Sold in bundles of 10.
At a Glance: Black gooseberry is a shrub with thick thorns and edible berries. Black gooseberry grows well in a variety of conditions including moist wooded areas, streambanks, and drier forested slopes. It is often found growing on rotting nurse logs.
Leaves: Alternate, deciduous almost maple-shaped leaves that are 2-5 cm wide. Most leaves have 5 indented lobes and a heart-shaped base, have toothed edges, and are dark green.
Flowers: Small, saucer-shaped flowers in drooping clusters of 7-15. Red to maroon in color.
Fruits: Dark purple berries that are palatable raw and can be used to cook with.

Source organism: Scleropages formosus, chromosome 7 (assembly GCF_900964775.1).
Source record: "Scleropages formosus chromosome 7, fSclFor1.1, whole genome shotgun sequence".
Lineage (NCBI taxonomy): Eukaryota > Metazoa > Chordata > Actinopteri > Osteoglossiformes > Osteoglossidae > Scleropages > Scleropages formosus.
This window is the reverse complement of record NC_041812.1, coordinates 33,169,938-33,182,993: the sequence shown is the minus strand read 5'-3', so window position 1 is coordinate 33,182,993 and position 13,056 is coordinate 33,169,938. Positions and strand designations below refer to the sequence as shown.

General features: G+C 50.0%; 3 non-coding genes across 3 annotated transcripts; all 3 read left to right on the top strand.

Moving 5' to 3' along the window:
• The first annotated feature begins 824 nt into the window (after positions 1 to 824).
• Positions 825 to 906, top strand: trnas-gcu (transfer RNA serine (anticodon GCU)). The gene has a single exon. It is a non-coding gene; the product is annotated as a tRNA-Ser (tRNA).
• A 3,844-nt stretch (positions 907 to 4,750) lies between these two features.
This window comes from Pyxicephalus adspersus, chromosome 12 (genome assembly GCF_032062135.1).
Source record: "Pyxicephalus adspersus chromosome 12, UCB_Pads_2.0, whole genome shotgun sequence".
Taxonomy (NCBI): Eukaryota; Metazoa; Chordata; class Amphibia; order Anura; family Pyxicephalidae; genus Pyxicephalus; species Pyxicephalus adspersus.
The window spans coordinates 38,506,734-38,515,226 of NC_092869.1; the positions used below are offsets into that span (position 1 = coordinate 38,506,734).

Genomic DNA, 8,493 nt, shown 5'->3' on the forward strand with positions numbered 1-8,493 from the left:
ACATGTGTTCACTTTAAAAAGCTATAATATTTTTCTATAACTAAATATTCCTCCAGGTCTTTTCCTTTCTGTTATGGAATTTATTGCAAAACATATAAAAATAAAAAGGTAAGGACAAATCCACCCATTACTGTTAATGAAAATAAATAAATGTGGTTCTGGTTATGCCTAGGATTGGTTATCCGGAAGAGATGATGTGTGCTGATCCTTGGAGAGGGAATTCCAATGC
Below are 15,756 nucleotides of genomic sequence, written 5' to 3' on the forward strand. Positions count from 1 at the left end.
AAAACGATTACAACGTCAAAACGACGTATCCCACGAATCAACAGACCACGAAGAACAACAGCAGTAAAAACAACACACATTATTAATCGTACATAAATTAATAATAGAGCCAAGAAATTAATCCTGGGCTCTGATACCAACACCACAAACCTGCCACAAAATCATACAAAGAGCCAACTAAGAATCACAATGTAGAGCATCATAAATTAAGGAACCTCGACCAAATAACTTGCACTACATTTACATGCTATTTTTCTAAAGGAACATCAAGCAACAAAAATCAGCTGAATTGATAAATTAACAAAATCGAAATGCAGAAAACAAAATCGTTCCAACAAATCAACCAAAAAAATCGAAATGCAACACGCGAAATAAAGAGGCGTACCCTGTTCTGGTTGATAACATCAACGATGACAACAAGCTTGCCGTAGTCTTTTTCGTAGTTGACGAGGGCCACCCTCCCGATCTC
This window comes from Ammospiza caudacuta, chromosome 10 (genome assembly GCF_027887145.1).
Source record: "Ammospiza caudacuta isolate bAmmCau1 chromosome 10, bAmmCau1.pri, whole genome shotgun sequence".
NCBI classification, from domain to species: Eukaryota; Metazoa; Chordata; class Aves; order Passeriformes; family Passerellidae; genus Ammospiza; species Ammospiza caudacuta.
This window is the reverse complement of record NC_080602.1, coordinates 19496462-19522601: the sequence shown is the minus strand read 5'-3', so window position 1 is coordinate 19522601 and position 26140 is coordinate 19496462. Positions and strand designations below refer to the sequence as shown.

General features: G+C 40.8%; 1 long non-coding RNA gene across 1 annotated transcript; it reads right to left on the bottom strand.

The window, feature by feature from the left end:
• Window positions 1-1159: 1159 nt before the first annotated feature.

Ethnobotany: Black gooseberries are an Indigenous food of Northwest Tribes. Similar to devil’s club, the thorns on gooseberry can cause an allergic reaction for some people.
|Sun/Shade Tolerance||Hydrology||Elevation Range|
|mostly sunny 60-80%||moist soils||low elevation|
|well drained soils||mid elevation|
MacKinnon, A., Pojar, J., & Alaback, P. B. (1994). Plants of the Pacific Northwest coast: Washington, Oregon, British Columbia & Alaska. Richmond, Wash: Lone Pine Publishing.